Ryan Griffis first took a group of locals on a tour of the Chicago Technology Park, on the west side of the city, back in 2004. He was interested at the time in biotechnology, in the political, ethical and philosophical debates then taking place in the country around how to responsibly harness the science of this growing field. In a much more tangible sense, he figured, this is how biotechnology shows up in our communities: in concrete research campuses and office parks.
No one here had particularly invited Griffis to come learn about the place, or to show it to others. “We would just walk in,” he says, sounding as if this were a perfectly common thing to do.
As for how he would explain the group's presence to bewildered office workers: “You know how there are architectural enthusiasts who tour various parts of the city and they talk about architecture and want to learn about its history?” he asks. “I say, ‘Well, it’s sort of like that. But we’re looking in this instance at the technology park, and how ideas of biotechnology are transforming this space that we’re walking in.’
“For some people, that’s enough that that works,” he says. “And for other people, that just makes them more suspicious.”
But why shouldn’t we tour biotechnology parks, or parking lots, the more unnoticed corners of our cities and the spots where its seldom-cited history once occurred? Griffis, an artist who plays with this idea through a project called the Temporary Travel Office, is interested in how the tropes of tourism can be applied to decided non-touristy places. This is not an endeavor for out-of-towners. Traditional tourism tries to sell outsiders on a city – its tallest skyscrapers, its picturesque waterfront, its historic monuments. This homegrown hybrid, aimed at locals touring their own communities, aspires to something else, to make us reconsider the places we pass through every day.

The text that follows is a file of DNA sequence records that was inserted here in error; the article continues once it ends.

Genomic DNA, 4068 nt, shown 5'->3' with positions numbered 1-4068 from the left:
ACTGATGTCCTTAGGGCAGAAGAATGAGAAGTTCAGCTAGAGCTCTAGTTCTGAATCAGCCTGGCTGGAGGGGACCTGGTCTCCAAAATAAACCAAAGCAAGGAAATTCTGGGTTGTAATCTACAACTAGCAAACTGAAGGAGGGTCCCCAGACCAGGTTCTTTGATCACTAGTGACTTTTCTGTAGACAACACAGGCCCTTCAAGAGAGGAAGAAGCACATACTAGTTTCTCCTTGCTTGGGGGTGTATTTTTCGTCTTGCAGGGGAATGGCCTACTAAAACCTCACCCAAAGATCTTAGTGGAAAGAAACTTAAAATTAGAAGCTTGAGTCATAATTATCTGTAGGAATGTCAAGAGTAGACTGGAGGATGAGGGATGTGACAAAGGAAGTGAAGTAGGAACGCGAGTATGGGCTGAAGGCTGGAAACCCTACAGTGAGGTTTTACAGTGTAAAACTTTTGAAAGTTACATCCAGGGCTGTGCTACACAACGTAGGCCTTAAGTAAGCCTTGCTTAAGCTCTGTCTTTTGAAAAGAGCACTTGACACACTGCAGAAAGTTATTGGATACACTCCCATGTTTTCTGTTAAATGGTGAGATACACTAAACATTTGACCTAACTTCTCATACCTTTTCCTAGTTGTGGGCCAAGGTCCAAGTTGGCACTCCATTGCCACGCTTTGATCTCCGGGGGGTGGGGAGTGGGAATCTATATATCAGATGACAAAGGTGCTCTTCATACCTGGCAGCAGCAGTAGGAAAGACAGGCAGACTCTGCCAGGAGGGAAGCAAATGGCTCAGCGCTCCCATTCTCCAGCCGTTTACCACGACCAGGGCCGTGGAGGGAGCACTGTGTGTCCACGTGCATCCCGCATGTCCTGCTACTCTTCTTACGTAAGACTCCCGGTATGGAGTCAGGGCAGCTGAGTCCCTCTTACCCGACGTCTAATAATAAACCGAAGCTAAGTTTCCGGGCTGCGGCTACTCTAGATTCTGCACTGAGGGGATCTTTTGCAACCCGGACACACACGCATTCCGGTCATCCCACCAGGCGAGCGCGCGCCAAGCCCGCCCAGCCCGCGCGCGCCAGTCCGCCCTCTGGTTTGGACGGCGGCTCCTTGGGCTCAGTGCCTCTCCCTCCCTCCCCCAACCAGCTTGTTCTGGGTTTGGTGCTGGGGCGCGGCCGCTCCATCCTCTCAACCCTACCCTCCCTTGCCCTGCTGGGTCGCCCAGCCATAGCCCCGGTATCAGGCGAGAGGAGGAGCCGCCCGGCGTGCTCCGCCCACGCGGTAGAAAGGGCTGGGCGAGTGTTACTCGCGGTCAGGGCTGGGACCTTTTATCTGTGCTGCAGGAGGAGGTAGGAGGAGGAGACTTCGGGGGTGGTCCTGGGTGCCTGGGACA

“Chicago is a great city to illustrate how urban space is always in flux or changing,” says Paul Durica, a doctoral student in English literature at the University of Chicago. He’s writing a dissertation on the representation of tramps and hobos in American literature, and he decided he wanted to be able to share the research he was unearthing with a non-academic audience. Since 2008, he, too, has been leading walking tours around Chicago of even more curious sights: the compact geography of the famous 1924 Leopold and Loeb murder on the South Side of the city; the once-thriving hobo neighborhoods that existed in Chicago at the turn of the 20th century when this was a true railroad town; the former location of Haymarket Square, site of an 1886 labor rally (an early precursor to May Day) that devolved into a deadly riot and internationally divisive trial.
Today, there is a monument at the location, but hardly anything else of the era remains. In contemporary Chicago, the Kennedy Expressway cuts through the area.
“The city is a sort of inherited thing,” says Durica (he and Griffis know each other; the quirky urban walking tour scene in Chicago is a small one). “Oftentimes, we don’t spend a lot of time thinking about how it got to be the way it is. If you can trace out those narratives, it can help you think about certain things better in the present.”